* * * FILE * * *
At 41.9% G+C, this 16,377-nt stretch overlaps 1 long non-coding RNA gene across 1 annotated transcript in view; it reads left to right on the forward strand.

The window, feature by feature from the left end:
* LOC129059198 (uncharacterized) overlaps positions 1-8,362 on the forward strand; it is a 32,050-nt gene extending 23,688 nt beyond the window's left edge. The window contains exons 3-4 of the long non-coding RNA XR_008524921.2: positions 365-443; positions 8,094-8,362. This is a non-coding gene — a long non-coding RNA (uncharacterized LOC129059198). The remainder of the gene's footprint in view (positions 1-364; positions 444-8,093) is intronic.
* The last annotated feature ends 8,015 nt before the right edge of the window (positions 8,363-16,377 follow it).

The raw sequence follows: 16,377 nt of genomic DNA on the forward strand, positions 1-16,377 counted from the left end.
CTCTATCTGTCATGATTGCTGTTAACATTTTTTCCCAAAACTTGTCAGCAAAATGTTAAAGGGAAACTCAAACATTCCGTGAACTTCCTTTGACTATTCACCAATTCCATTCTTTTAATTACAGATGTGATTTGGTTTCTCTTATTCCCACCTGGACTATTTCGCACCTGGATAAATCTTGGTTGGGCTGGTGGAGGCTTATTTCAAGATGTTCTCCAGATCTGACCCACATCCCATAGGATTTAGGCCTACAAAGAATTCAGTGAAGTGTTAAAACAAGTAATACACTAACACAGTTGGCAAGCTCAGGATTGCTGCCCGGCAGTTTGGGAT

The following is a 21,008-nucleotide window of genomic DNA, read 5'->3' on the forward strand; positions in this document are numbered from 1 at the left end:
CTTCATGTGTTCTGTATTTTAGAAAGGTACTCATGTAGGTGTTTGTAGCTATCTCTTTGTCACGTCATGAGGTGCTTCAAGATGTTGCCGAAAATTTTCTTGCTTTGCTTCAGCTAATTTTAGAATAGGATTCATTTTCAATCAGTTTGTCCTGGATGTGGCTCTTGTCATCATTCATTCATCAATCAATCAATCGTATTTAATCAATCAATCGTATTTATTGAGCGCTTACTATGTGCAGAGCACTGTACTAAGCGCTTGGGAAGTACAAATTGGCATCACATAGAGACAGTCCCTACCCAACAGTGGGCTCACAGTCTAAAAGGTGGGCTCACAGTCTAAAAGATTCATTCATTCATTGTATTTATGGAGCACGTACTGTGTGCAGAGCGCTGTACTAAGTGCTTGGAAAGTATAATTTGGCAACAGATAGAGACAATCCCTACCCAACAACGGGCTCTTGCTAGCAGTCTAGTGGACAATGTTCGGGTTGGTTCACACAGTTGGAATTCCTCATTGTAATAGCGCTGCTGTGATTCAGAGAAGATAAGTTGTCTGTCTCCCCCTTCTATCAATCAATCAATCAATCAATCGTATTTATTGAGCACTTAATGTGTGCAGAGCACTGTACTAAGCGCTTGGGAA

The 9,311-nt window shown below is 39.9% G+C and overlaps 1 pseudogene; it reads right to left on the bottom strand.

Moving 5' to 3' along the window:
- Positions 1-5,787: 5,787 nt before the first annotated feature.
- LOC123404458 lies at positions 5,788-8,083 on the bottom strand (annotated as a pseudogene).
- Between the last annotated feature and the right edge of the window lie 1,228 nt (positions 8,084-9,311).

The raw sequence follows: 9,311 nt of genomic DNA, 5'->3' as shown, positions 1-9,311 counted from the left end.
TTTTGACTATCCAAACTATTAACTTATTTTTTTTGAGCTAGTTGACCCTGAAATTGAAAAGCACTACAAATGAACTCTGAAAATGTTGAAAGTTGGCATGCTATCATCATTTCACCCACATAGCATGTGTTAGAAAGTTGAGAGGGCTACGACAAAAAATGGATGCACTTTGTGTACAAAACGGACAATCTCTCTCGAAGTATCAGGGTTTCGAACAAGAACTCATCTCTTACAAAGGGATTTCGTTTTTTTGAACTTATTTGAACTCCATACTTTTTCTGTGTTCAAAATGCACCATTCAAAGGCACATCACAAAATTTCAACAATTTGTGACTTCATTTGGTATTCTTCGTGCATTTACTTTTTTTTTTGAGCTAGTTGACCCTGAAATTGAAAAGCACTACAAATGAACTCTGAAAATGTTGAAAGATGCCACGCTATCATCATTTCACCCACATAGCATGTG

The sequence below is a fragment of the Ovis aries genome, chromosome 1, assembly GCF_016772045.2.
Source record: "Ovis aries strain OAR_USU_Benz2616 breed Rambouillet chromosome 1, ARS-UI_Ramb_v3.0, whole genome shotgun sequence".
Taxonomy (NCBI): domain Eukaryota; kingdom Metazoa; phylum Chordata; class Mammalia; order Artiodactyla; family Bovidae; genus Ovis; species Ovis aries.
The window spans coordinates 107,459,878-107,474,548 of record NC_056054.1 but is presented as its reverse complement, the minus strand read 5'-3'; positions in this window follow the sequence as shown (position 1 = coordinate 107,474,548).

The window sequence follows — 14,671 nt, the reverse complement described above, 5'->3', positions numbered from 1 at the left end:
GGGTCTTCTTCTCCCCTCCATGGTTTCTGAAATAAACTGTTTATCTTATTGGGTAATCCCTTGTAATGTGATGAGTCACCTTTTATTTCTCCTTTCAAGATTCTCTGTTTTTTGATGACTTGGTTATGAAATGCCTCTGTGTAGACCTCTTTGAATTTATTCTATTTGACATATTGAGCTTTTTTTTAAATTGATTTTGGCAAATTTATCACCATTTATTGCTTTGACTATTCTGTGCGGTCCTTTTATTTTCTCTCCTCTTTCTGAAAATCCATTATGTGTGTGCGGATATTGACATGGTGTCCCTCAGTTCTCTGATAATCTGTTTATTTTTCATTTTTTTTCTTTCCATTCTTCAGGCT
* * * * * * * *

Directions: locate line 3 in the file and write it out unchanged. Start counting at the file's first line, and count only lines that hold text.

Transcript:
* LOC129059198 (uncharacterized) overlaps positions 1-8,362 on the forward strand; it is a 32,050-nt gene extending 23,688 nt beyond the window's left edge. The window contains exons 3-4 of the long non-coding RNA XR_008524921.2: positions 365-443; positions 8,094-8,362. This is a non-coding gene — a long non-coding RNA (uncharacterized LOC129059198). The remainder of the gene's footprint in view (positions 1-364; positions 444-8,093) is intronic.